Companies and partnerships are two very different animals, but there are circumstances when the shareholders in a company are considered to be “quasi-partners”. Alice Galler and Andrew Cromby of Bracher Rawlins explain what quasi-partnerships are, how they can come into existence and the consequences, when they do…
What is a quasi-partnership?
A “quasi-partnership” can arise when two or more individuals decide to establish or develop a business together, using a corporate vehicle – typically a limited company. This doesn’t happen in every case, but it can happen when the individuals developing the business share risk and reward, jointly manage their business and act in a way which is consistent with them owing each other a duty of trust.
This happens more often than might be expected. Small family businesses, friends founding a commercial dynasty together and long term business associates operating though corporate vehicles are all capable of being deemed to be quasi-partnerships.
If the arrangement is such that it amounts to a quasi-partnership, what are the consequences?
One of the main consequences is that the court will grant to a minority shareholder in a quasi-partnership additional protection from being unfairly prejudiced by the majority shareholder/s. In particular, if a minority shareholder is ousted from the business (or, equally, removed from control) it may be possible for him to bring a claim in accordance with section 994 of the Companies Act 2006.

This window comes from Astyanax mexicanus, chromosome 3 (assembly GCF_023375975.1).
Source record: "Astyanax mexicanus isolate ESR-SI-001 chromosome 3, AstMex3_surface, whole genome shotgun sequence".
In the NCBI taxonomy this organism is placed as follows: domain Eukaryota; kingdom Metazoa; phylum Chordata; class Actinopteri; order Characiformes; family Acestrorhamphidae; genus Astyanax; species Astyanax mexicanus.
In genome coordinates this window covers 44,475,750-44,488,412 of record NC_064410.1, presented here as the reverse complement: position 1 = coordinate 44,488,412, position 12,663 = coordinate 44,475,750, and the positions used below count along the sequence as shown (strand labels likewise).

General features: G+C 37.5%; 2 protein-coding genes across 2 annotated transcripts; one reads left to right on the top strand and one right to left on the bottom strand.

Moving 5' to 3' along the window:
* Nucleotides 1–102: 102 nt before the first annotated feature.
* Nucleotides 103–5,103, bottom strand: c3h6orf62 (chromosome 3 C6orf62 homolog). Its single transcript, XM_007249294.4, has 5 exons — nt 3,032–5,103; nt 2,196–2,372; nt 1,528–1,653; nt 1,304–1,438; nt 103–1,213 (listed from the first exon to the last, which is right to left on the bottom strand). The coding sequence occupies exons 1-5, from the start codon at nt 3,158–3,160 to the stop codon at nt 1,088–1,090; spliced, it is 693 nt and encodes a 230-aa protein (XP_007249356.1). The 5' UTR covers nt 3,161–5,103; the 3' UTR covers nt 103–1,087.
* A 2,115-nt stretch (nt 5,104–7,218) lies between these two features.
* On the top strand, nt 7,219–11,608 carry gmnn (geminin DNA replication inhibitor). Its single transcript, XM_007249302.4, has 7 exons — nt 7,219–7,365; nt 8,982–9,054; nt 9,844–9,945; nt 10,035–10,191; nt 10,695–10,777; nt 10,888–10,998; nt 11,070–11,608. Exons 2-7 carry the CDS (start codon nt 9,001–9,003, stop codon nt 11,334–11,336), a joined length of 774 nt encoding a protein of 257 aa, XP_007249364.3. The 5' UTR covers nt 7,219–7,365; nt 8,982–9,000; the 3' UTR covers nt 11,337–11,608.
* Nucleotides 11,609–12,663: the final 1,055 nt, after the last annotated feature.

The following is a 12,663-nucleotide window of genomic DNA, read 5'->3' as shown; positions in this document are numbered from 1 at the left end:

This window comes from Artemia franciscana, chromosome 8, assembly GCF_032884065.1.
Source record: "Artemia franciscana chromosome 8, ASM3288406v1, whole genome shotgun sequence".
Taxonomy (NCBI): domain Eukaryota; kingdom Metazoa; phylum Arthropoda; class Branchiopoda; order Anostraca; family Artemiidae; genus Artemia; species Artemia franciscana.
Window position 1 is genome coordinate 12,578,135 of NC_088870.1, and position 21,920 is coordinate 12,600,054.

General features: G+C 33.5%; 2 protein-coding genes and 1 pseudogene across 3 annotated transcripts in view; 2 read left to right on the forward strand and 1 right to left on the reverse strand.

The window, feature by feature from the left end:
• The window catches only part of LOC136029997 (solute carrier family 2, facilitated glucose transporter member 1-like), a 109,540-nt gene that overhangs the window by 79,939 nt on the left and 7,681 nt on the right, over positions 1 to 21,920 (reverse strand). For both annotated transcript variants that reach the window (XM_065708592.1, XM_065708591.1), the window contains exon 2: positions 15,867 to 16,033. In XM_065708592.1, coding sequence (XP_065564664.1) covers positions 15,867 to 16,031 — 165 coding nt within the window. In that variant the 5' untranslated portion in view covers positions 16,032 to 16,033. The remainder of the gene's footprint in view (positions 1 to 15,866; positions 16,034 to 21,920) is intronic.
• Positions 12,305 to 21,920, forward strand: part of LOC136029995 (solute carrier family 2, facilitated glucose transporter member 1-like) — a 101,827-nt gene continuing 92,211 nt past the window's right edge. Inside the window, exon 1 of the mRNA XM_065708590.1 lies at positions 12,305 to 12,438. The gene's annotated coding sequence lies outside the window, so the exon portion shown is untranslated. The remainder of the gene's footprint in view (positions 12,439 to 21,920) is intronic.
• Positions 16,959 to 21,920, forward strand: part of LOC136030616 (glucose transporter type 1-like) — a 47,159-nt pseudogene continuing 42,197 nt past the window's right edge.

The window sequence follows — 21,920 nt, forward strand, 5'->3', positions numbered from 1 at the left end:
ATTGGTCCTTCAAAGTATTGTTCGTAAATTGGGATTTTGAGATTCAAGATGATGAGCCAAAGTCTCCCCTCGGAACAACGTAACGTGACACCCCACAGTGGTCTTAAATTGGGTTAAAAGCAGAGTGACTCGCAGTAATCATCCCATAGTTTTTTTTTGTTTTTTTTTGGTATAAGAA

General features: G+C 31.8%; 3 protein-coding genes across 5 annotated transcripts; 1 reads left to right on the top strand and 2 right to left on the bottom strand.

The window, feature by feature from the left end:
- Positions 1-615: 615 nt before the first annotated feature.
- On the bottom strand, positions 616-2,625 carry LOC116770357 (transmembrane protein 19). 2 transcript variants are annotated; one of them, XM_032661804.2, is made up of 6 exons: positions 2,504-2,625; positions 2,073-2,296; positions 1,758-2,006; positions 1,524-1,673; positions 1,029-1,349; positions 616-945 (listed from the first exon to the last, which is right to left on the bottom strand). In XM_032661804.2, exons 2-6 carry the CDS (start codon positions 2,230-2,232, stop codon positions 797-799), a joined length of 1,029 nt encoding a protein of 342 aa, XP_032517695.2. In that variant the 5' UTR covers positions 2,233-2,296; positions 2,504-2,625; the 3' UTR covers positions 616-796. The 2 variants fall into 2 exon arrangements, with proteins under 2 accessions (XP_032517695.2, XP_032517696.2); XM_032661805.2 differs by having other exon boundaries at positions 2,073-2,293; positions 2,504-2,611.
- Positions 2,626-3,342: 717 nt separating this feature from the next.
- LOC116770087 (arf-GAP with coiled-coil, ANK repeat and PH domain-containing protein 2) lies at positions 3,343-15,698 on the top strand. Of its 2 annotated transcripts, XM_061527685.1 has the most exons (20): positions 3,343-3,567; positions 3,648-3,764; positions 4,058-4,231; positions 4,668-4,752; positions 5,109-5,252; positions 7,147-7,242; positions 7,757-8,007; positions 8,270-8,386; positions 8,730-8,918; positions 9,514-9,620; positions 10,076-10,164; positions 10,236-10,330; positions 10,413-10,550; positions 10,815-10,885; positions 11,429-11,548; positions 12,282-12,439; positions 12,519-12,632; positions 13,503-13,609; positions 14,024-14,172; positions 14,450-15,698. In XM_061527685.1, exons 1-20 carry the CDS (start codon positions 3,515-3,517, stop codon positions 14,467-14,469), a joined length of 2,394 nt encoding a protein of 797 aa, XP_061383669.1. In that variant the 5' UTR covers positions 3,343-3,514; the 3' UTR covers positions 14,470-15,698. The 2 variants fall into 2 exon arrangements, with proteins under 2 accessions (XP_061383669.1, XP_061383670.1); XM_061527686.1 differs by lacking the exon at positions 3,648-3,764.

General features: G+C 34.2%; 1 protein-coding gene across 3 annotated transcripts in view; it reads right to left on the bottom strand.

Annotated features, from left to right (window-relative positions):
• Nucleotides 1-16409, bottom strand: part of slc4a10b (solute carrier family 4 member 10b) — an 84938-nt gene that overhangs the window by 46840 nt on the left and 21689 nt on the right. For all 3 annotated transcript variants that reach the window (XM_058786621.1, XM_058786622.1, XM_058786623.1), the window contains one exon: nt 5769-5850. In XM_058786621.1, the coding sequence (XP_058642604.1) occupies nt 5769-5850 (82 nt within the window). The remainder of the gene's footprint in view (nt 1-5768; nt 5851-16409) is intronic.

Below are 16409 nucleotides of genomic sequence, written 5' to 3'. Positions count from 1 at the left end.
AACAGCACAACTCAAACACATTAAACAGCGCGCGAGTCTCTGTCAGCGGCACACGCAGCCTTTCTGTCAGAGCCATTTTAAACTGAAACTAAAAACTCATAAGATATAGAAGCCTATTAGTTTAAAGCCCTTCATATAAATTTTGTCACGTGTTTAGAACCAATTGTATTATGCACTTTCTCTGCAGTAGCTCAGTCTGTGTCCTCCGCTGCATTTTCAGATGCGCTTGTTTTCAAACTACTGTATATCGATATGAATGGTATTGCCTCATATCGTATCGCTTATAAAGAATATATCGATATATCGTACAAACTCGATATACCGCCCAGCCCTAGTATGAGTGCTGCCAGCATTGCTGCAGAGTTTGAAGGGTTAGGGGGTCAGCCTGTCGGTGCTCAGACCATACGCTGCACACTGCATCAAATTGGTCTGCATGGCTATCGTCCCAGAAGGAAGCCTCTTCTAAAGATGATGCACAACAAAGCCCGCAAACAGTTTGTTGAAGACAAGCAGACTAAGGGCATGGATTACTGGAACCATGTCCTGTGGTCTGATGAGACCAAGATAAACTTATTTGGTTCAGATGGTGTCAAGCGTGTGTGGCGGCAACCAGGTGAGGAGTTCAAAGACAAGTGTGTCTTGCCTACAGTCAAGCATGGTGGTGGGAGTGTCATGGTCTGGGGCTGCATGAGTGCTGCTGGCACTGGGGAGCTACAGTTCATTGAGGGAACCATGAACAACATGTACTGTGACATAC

If successful such a claim results in the shares of the minority shareholder being purchased by the majority – but without any discount being given in relation to the price of the shares, to reflect the fact that they represent a minority (non-controlling) shareholding. Instead they are valued pro rata to the total value of the company’s shares.
Quasi-partnerships are nothing new. The concept was first developed in the case of Ebrahimi v Westbourne Galleries 1973 AC 360, a decision of the House of Lords, which has now been replaced by the Supreme Court as the highest domestic English court.
The leading case in this area is currently O`Neill v Phillips 1999 BCC 600HL, which concerns an employee being given shares in a business by the owner and the battles that ensued to control the division of profits and the running of the business. It’s a lesson in what can go wrong when business partners don’t have a proper agreement in place regarding the ownership and running of a business.
Disputes in relation to quasi-partnerships are notoriously expensive and (even for litigation!) acrimonious. When it comes to litigation, prevention is always better than cure. A well-drafted shareholders’ agreement will significantly reduce (or even extinguish) the possibility of a quasi-partnership claim. The best time to put such an agreement in place is before your business starts to take off. If litigation can’t be avoided, it is important to act quickly and not to delay bringing a claim, failing which a party’s position can be damaged.
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